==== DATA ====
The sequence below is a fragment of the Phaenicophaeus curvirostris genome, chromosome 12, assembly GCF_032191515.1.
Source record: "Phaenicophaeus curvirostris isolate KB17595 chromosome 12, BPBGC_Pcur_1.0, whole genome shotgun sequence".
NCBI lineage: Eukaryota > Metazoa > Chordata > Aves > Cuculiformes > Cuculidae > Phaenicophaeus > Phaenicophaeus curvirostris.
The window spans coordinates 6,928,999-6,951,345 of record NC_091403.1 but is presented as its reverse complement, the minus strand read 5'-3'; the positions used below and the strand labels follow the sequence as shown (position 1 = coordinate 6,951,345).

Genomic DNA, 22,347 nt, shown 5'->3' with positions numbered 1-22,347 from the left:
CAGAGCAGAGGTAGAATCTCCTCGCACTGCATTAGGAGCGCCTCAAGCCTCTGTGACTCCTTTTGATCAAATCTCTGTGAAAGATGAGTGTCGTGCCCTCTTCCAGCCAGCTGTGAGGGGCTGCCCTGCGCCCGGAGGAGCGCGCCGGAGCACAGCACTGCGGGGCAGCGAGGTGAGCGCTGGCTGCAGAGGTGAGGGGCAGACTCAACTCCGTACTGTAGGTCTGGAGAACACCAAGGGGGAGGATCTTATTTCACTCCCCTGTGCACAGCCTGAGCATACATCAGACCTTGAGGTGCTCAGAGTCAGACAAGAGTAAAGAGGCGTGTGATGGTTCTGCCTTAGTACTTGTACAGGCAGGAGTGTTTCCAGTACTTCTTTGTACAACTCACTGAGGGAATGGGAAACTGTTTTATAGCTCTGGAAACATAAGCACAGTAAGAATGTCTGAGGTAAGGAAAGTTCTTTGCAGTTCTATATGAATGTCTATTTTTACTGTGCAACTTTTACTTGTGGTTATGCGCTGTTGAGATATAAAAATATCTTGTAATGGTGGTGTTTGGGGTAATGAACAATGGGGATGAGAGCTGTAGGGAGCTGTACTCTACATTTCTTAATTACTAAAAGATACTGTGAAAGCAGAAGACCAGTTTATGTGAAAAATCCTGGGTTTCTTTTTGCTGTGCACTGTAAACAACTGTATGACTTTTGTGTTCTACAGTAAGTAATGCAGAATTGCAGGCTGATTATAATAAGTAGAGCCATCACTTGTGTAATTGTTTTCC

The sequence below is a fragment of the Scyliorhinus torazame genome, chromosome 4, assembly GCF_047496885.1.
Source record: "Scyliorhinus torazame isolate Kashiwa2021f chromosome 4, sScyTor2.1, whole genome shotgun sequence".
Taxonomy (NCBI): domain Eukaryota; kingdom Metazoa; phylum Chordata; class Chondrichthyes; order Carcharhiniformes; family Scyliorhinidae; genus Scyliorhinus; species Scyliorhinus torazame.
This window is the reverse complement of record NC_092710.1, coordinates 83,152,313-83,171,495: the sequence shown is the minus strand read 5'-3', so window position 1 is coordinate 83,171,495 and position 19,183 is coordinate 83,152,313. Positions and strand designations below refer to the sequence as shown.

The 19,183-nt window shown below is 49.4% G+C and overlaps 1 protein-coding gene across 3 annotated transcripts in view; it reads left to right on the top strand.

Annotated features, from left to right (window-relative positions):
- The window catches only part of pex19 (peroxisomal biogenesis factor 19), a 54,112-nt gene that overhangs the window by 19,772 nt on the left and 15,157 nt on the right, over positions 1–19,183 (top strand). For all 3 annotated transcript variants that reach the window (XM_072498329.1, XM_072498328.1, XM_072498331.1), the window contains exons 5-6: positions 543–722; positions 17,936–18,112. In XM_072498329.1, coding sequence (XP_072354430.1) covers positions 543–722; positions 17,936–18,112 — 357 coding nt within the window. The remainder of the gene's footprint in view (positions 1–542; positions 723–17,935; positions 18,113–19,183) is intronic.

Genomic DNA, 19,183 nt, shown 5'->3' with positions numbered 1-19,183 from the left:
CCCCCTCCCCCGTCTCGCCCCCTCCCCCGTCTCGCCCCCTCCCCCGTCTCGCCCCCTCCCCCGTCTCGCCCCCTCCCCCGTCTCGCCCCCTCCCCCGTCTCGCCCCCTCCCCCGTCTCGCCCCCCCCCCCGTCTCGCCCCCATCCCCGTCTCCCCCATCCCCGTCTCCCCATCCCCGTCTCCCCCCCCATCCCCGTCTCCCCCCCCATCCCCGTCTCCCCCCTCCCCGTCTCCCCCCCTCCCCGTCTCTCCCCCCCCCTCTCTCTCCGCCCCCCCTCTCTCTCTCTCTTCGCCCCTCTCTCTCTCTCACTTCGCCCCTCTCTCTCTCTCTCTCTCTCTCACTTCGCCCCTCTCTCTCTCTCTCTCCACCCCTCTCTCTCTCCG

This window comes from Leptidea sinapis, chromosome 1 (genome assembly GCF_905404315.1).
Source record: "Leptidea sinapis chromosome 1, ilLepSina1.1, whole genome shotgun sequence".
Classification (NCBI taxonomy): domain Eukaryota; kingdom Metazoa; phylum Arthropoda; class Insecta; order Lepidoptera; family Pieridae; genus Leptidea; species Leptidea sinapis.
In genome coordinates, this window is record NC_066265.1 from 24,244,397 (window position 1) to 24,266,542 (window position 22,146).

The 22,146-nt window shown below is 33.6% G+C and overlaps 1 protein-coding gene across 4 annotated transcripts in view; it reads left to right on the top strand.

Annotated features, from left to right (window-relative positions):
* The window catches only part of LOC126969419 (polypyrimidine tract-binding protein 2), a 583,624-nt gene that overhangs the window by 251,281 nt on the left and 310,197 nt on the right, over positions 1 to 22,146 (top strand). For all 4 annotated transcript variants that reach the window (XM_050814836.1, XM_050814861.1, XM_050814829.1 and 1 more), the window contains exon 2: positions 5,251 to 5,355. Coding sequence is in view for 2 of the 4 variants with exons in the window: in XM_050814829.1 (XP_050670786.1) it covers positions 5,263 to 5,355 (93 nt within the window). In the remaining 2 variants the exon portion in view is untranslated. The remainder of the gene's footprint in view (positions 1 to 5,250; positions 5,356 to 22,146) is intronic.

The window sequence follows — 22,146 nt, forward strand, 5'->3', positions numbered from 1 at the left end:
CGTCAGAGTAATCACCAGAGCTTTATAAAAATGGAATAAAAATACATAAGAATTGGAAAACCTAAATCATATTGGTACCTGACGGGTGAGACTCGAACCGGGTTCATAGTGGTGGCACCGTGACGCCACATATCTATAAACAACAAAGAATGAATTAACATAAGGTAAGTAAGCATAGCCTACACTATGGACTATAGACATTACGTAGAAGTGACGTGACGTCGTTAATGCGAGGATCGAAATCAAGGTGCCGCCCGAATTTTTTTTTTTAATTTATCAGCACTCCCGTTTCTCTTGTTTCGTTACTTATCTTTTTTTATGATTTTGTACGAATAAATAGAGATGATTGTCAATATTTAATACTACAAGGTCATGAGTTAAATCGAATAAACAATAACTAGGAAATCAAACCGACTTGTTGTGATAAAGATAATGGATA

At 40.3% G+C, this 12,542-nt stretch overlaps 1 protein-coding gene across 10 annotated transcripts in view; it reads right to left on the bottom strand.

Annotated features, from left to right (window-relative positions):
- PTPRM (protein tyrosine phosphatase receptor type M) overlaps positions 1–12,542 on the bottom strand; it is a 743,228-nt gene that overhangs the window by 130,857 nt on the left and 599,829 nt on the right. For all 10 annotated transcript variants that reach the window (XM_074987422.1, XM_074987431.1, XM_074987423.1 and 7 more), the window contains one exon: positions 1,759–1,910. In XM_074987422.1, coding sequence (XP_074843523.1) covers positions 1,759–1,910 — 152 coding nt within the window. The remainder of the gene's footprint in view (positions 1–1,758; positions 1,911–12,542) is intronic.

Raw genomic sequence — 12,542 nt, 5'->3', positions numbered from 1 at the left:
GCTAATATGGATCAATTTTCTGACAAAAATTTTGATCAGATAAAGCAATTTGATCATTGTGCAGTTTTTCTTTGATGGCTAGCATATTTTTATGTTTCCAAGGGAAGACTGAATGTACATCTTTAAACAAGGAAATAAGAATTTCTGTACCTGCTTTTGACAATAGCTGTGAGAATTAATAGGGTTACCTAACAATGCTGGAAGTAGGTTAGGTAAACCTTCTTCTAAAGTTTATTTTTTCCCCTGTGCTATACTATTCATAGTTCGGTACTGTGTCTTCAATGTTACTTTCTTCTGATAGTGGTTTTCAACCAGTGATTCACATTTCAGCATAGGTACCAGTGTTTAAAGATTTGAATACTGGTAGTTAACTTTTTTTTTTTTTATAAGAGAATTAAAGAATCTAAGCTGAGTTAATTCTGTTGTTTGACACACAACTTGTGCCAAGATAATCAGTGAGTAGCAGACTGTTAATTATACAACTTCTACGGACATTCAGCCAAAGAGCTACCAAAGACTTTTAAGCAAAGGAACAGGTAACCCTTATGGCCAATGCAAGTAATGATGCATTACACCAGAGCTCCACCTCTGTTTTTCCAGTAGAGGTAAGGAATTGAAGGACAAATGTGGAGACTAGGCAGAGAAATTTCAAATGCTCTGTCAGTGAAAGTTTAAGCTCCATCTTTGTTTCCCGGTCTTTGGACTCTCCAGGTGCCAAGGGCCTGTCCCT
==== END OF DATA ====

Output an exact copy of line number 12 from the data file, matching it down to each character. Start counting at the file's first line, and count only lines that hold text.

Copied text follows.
Annotated features, from left to right (window-relative positions):